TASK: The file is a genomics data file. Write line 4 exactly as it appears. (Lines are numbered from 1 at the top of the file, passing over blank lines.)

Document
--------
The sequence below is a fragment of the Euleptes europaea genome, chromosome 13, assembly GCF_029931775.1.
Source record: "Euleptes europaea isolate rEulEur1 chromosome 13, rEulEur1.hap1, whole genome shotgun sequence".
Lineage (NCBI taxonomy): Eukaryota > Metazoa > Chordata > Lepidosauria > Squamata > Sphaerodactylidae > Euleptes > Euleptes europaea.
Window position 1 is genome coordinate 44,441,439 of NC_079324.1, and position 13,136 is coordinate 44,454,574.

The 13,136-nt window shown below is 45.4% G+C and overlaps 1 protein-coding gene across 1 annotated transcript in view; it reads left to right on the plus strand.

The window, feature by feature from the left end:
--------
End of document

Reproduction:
Window position 1 is genome coordinate 44,441,439 of NC_079324.1, and position 13,136 is coordinate 44,454,574.